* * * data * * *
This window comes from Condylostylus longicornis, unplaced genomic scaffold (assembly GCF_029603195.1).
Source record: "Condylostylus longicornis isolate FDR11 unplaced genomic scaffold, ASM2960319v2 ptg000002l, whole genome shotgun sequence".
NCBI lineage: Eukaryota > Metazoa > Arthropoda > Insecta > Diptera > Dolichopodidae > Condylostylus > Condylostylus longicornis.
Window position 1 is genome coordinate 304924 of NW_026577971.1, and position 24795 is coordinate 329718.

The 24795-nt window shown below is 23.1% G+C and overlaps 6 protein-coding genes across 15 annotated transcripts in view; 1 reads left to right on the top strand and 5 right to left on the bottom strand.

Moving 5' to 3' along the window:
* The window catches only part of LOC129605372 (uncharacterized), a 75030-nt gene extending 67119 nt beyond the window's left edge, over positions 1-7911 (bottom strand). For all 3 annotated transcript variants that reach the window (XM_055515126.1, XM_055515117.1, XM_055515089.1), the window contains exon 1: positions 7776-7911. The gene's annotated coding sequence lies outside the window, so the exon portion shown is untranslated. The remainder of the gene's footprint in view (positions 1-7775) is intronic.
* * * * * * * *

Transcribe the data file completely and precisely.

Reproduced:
This window comes from Condylostylus longicornis, unplaced genomic scaffold (assembly GCF_029603195.1).
Source record: "Condylostylus longicornis isolate FDR11 unplaced genomic scaffold, ASM2960319v2 ptg000002l, whole genome shotgun sequence".
NCBI lineage: Eukaryota > Metazoa > Arthropoda > Insecta > Diptera > Dolichopodidae > Condylostylus > Condylostylus longicornis.
Window position 1 is genome coordinate 304924 of NW_026577971.1, and position 24795 is coordinate 329718.

The 24795-nt window shown below is 23.1% G+C and overlaps 6 protein-coding genes across 15 annotated transcripts in view; 1 reads left to right on the top strand and 5 right to left on the bottom strand.

Moving 5' to 3' along the window:
* The window catches only part of LOC129605372 (uncharacterized), a 75030-nt gene extending 67119 nt beyond the window's left edge, over positions 1-7911 (bottom strand). For all 3 annotated transcript variants that reach the window (XM_055515126.1, XM_055515117.1, XM_055515089.1), the window contains exon 1: positions 7776-7911. The gene's annotated coding sequence lies outside the window, so the exon portion shown is untranslated. The remainder of the gene's footprint in view (positions 1-7775) is intronic.